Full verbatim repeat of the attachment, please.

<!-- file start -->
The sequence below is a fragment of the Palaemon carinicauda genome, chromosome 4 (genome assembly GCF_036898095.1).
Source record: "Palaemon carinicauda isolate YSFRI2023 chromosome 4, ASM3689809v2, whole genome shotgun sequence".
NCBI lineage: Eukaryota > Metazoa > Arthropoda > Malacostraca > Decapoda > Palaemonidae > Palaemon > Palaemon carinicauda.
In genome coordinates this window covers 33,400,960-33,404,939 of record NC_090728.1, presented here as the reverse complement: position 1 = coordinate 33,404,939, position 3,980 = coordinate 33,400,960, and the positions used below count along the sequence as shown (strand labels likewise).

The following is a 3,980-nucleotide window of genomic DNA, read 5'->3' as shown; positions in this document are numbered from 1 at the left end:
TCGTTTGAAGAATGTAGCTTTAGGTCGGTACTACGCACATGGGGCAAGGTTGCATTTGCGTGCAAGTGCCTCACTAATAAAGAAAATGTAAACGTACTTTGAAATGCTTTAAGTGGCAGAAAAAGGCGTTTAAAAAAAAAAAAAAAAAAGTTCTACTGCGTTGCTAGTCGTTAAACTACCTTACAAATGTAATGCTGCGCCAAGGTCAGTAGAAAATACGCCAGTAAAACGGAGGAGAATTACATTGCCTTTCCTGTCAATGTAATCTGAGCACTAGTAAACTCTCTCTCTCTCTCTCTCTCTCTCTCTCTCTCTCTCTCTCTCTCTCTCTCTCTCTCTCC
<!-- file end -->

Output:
The sequence below is a fragment of the Palaemon carinicauda genome, chromosome 4 (genome assembly GCF_036898095.1).
Source record: "Palaemon carinicauda isolate YSFRI2023 chromosome 4, ASM3689809v2, whole genome shotgun sequence".
NCBI lineage: Eukaryota > Metazoa > Arthropoda > Malacostraca > Decapoda > Palaemonidae > Palaemon > Palaemon carinicauda.
In genome coordinates this window covers 33,400,960-33,404,939 of record NC_090728.1, presented here as the reverse complement: position 1 = coordinate 33,404,939, position 3,980 = coordinate 33,400,960, and the positions used below count along the sequence as shown (strand labels likewise).

The following is a 3,980-nucleotide window of genomic DNA, read 5'->3' as shown; positions in this document are numbered from 1 at the left end:
TCGTTTGAAGAATGTAGCTTTAGGTCGGTACTACGCACATGGGGCAAGGTTGCATTTGCGTGCAAGTGCCTCACTAATAAAGAAAATGTAAACGTACTTTGAAATGCTTTAAGTGGCAGAAAAAGGCGTTTAAAAAAAAAAAAAAAAAAGTTCTACTGCGTTGCTAGTCGTTAAACTACCTTACAAATGTAATGCTGCGCCAAGGTCAGTAGAAAATACGCCAGTAAAACGGAGGAGAATTACATTGCCTTTCCTGTCAATGTAATCTGAGCACTAGTAAACTCTCTCTCTCTCTCTCTCTCTCTCTCTCTCTCTCTCTCTCTCTCTCTCTCTCTCTCTCC